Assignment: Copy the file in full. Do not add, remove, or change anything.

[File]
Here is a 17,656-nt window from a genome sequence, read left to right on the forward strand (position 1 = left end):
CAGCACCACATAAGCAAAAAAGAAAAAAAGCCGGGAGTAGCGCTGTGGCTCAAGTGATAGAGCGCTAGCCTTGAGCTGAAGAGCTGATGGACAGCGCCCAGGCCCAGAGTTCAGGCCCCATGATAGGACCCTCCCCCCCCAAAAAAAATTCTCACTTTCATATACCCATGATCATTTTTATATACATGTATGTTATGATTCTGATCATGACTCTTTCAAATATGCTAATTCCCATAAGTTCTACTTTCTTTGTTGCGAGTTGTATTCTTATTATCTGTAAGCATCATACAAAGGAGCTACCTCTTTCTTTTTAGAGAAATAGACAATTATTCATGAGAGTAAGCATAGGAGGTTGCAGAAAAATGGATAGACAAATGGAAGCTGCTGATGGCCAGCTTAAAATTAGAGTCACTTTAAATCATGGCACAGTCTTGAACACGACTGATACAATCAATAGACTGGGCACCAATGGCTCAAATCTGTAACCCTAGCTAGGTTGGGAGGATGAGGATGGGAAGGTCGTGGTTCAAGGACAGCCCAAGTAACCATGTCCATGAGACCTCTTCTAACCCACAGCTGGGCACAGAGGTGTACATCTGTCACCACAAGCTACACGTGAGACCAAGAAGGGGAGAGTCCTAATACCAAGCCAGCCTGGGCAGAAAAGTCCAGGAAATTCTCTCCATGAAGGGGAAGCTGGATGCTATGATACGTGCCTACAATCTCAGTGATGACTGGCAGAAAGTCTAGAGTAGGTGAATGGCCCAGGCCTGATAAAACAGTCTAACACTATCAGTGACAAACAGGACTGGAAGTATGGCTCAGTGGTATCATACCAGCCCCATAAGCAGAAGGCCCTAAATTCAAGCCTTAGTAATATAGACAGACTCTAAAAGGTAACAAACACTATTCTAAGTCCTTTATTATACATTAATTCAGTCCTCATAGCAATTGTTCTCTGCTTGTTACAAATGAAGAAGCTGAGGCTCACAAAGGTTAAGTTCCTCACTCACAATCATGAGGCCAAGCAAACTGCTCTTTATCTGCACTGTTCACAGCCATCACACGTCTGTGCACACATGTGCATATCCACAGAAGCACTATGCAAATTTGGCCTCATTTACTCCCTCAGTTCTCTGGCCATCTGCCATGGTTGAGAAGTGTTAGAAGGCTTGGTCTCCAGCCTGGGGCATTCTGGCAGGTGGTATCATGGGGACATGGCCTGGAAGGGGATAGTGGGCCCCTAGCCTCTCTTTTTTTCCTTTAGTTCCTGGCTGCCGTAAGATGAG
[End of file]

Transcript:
Here is a 17,656-nt window from a genome sequence, read left to right on the forward strand (position 1 = left end):
CAGCACCACATAAGCAAAAAAGAAAAAAAGCCGGGAGTAGCGCTGTGGCTCAAGTGATAGAGCGCTAGCCTTGAGCTGAAGAGCTGATGGACAGCGCCCAGGCCCAGAGTTCAGGCCCCATGATAGGACCCTCCCCCCCCAAAAAAAATTCTCACTTTCATATACCCATGATCATTTTTATATACATGTATGTTATGATTCTGATCATGACTCTTTCAAATATGCTAATTCCCATAAGTTCTACTTTCTTTGTTGCGAGTTGTATTCTTATTATCTGTAAGCATCATACAAAGGAGCTACCTCTTTCTTTTTAGAGAAATAGACAATTATTCATGAGAGTAAGCATAGGAGGTTGCAGAAAAATGGATAGACAAATGGAAGCTGCTGATGGCCAGCTTAAAATTAGAGTCACTTTAAATCATGGCACAGTCTTGAACACGACTGATACAATCAATAGACTGGGCACCAATGGCTCAAATCTGTAACCCTAGCTAGGTTGGGAGGATGAGGATGGGAAGGTCGTGGTTCAAGGACAGCCCAAGTAACCATGTCCATGAGACCTCTTCTAACCCACAGCTGGGCACAGAGGTGTACATCTGTCACCACAAGCTACACGTGAGACCAAGAAGGGGAGAGTCCTAATACCAAGCCAGCCTGGGCAGAAAAGTCCAGGAAATTCTCTCCATGAAGGGGAAGCTGGATGCTATGATACGTGCCTACAATCTCAGTGATGACTGGCAGAAAGTCTAGAGTAGGTGAATGGCCCAGGCCTGATAAAACAGTCTAACACTATCAGTGACAAACAGGACTGGAAGTATGGCTCAGTGGTATCATACCAGCCCCATAAGCAGAAGGCCCTAAATTCAAGCCTTAGTAATATAGACAGACTCTAAAAGGTAACAAACACTATTCTAAGTCCTTTATTATACATTAATTCAGTCCTCATAGCAATTGTTCTCTGCTTGTTACAAATGAAGAAGCTGAGGCTCACAAAGGTTAAGTTCCTCACTCACAATCATGAGGCCAAGCAAACTGCTCTTTATCTGCACTGTTCACAGCCATCACACGTCTGTGCACACATGTGCATATCCACAGAAGCACTATGCAAATTTGGCCTCATTTACTCCCTCAGTTCTCTGGCCATCTGCCATGGTTGAGAAGTGTTAGAAGGCTTGGTCTCCAGCCTGGGGCATTCTGGCAGGTGGTATCATGGGGACATGGCCTGGAAGGGGATAGTGGGCCCCTAGCCTCTCTTTTTTTCCTTTAGTTCCTGGCTGCCGTAAGATGAG